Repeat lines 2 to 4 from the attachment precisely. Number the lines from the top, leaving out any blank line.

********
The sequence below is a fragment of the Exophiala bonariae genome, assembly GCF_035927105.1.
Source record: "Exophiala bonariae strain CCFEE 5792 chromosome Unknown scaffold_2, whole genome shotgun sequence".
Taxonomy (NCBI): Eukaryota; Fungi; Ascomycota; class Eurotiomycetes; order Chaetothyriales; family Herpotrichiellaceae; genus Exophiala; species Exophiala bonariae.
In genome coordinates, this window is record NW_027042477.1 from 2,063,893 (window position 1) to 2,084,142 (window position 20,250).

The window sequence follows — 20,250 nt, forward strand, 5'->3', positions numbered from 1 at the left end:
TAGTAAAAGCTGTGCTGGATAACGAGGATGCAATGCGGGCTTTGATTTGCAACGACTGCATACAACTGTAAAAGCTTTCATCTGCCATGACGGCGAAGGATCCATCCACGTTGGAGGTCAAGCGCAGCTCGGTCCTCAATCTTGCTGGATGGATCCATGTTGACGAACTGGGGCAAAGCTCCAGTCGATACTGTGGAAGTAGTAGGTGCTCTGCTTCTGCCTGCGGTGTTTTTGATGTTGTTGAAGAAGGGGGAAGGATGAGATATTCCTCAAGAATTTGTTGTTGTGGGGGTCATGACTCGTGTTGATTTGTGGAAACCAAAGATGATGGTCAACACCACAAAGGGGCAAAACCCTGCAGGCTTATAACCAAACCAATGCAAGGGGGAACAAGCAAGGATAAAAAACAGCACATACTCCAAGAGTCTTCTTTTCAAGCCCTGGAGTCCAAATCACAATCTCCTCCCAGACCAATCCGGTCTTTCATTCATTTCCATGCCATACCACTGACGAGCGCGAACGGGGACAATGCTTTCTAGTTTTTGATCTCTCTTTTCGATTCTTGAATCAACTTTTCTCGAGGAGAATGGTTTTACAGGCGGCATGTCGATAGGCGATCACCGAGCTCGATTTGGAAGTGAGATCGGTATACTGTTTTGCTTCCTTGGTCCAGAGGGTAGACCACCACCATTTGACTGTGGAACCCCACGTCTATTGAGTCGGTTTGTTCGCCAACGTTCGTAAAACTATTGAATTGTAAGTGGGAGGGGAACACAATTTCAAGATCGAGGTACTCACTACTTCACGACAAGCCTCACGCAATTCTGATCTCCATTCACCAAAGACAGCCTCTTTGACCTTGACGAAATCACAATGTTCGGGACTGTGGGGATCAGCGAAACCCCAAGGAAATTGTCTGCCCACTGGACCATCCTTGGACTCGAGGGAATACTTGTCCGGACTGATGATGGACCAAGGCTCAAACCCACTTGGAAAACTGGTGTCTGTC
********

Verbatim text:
Source record: "Exophiala bonariae strain CCFEE 5792 chromosome Unknown scaffold_2, whole genome shotgun sequence".
Taxonomy (NCBI): Eukaryota; Fungi; Ascomycota; class Eurotiomycetes; order Chaetothyriales; family Herpotrichiellaceae; genus Exophiala; species Exophiala bonariae.
In genome coordinates, this window is record NW_027042477.1 from 2,063,893 (window position 1) to 2,084,142 (window position 20,250).